Hmm. Does any body ken when Fulcher was in Australia? I wonder would it have been in 1982?

I ask because that’s when I was there too. Considering it’s import, him dying and all, It would be a wry thing if so.

While I was there in New South Wales I got to commune with (read about) a local cultural hero, Wyndradine of the Wirrajuri (sp?) who was a charismatic Australian original who attracted a large following of cross-cultural supporters with his astute oratory. He talked back against the Pommie (British) settlers and cleverly defended his land with deft tactics.

I became interested in Wyndradine because of similar doings in the 1880’s I knew about in northern California Pit River Indian country. Pit River was so named by the European invaders but the Amerindians there are more properly known as Payute. But Payute is not their own name for themselves either, it is nearby Shumash(?) language for ‘people to the south.’ The Pit River name was derived from the fact that the Amerindians thereabouts buried their food in holes in the ground.

It was from these people that the ethnologist Lord Pitt Rivers took his name (I think it may have been his wife who asked for the added ‘T’). My first job, when I was 15 or so was writing captions for his collection of African masks, Amerindian canoes and the like in the obscure but incredibly exotic ethnological museum in Dorset England. The collection is now dispersed to the Met in New York and in the Pitt Rivers Museum in Oxford. It my belief that the Pitt Rivers Museum is the world’s best museum. No dainty cabinet of curiosities this, it is an enormous warehouse of the stuff of life all higgledepigledy strewn about with none of that moderne museum elegant space that ruined the British Museum for me.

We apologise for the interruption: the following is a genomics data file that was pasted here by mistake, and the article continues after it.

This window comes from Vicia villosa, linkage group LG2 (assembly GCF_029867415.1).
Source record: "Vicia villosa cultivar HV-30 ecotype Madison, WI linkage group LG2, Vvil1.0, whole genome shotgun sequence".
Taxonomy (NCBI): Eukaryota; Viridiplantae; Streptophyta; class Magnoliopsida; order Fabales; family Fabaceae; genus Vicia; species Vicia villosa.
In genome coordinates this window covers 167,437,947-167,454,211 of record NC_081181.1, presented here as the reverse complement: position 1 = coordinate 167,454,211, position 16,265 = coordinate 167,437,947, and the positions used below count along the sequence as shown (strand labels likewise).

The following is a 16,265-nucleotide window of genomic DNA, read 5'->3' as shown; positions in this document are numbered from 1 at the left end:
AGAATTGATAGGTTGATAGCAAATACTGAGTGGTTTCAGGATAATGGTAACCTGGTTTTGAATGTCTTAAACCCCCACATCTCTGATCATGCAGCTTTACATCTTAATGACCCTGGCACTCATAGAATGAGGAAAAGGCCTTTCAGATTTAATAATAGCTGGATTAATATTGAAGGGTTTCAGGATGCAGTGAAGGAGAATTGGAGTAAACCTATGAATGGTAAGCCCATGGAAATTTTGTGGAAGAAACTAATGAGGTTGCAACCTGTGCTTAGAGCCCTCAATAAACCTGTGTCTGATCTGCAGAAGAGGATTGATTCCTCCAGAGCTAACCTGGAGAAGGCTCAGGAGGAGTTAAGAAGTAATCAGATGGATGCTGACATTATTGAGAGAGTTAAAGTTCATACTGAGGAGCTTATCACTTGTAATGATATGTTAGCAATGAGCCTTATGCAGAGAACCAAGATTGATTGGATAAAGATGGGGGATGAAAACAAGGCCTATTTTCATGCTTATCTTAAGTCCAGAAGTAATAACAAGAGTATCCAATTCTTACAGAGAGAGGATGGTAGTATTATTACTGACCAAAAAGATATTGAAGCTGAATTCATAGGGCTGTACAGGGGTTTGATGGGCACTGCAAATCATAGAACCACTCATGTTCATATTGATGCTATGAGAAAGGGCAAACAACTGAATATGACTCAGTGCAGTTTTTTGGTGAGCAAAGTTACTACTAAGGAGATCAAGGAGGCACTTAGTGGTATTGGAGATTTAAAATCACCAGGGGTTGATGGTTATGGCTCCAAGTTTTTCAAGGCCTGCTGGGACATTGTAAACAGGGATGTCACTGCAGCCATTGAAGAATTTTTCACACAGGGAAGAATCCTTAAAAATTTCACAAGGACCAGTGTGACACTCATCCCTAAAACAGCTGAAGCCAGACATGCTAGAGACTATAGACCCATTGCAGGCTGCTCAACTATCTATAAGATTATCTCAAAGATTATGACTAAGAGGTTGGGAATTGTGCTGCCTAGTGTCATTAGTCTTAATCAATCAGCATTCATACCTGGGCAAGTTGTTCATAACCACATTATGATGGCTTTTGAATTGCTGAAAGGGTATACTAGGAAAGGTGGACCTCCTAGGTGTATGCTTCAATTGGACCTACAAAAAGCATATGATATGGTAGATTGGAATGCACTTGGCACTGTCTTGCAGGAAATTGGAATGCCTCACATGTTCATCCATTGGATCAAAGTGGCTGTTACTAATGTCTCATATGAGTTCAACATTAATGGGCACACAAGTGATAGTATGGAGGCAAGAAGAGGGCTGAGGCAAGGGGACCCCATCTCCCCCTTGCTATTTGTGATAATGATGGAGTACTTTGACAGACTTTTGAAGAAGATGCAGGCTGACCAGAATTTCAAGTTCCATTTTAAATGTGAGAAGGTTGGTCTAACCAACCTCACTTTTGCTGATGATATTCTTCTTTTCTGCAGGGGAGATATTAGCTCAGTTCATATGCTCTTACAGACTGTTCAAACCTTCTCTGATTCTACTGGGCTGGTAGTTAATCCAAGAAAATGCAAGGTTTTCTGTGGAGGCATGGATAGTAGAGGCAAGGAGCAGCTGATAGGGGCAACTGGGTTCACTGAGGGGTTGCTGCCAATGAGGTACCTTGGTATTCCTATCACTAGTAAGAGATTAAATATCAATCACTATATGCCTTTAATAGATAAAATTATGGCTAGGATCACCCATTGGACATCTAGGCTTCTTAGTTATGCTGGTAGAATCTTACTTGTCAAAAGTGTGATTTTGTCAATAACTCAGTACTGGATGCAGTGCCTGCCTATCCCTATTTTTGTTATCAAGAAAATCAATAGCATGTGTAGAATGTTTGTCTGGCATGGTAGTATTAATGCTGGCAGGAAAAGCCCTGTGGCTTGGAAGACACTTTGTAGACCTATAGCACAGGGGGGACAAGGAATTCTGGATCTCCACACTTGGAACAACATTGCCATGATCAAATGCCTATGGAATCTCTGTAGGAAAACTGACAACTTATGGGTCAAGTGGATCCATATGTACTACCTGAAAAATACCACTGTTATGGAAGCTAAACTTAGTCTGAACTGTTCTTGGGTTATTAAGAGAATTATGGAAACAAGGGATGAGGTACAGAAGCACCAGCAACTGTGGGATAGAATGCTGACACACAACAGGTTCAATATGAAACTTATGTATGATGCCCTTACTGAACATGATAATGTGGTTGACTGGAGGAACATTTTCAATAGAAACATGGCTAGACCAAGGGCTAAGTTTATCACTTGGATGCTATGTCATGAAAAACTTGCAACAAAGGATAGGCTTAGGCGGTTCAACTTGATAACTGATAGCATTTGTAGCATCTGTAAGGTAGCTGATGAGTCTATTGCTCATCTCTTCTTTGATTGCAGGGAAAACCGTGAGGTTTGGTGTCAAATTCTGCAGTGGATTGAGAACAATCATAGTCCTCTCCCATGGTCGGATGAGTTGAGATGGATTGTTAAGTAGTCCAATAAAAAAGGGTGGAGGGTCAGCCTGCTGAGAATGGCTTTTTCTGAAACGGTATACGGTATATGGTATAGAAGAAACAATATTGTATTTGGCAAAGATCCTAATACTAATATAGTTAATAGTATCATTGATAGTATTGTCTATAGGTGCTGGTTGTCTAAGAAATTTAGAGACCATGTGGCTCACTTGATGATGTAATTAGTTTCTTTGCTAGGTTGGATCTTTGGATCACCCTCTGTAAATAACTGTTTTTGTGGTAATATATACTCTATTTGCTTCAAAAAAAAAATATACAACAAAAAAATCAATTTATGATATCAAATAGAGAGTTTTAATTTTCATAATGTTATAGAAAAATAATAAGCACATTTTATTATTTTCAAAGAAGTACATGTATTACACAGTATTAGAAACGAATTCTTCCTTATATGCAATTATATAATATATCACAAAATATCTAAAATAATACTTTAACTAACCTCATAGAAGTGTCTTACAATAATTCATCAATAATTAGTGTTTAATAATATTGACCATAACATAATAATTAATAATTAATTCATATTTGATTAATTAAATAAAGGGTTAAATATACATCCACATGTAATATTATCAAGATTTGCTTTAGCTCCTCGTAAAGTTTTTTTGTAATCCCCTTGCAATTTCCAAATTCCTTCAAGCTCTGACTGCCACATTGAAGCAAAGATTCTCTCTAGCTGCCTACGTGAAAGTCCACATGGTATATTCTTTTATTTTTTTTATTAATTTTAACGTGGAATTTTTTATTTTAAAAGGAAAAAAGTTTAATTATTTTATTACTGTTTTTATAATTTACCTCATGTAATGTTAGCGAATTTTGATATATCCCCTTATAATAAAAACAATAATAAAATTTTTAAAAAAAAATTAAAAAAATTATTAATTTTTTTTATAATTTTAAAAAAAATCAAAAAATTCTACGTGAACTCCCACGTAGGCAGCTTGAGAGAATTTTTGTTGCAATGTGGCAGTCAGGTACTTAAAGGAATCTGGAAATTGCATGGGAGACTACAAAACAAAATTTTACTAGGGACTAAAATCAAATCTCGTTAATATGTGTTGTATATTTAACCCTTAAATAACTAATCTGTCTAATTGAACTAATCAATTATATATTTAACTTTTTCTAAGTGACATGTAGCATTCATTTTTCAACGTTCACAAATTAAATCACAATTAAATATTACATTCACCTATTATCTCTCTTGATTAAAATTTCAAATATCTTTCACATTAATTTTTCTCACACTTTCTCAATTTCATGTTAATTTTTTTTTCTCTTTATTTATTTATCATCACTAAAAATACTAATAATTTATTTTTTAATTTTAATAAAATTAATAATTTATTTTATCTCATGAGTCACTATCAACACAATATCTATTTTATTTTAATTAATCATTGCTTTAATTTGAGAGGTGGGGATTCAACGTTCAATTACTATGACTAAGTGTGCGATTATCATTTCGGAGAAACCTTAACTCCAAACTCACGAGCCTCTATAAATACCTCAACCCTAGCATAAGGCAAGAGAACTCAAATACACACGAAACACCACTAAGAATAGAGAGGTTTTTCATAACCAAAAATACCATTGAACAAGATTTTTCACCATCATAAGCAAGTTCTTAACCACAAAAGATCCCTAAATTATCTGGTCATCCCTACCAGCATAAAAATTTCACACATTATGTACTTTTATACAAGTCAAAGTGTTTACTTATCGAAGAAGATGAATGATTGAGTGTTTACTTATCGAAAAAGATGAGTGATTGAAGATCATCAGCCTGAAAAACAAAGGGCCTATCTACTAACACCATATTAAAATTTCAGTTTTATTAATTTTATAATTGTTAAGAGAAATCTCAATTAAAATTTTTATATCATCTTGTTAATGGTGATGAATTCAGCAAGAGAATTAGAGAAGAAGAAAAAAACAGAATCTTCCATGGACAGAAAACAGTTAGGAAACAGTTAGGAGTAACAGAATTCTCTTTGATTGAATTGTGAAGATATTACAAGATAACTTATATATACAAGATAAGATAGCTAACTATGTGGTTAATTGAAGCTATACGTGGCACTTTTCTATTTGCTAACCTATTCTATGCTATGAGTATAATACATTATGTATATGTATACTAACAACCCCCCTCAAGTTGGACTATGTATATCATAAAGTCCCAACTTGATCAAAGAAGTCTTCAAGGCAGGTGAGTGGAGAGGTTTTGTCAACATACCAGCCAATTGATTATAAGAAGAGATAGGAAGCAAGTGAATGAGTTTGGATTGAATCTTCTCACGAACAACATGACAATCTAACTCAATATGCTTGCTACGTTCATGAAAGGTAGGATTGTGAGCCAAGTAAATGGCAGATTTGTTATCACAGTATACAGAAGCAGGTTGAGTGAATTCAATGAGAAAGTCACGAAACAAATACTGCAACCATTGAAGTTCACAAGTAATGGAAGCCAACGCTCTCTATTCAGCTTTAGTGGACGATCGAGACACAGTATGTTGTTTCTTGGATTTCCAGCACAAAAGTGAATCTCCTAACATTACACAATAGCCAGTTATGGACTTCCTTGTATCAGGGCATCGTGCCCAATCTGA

Like the Australians, the Payute successfully defended their land. They hid in the tunnels of the of volcanic pumice. These Modoc crags were defended under the leadership of ‘Captain Jack.’ The Payute were the last Amerindians to successfully fight off the (mostly British) Yankee farmer/ prospector/ invaders’ – who were once more enclosing the commons.

In the 1880’s, Captain Jack in Modoc Co. California and the the Australian Wyndradine in NSW both battled back. Both killed at least two settlers with bent, unrifled guns, (this is all from memory, I could be wrong). But Wyndradine was also able to talk up a storm, He talked of how his legacy would live on, That those to come after him would shew the world what’s what – with death their ultimate ‘graphic’ ‘that being Barney’s interpretation at least. Barney was fascinated that we had both independently discovered this guy (but oddly he didn’t say when he were there, or more probably I didn’t hear). But he said he had handled a killing stone and what did I think? Then the phone rang, it was with news that Sex Pistol, McClaren was coming by, and he crouched off through the files and boxes in his basement alongside a hissing water heater.

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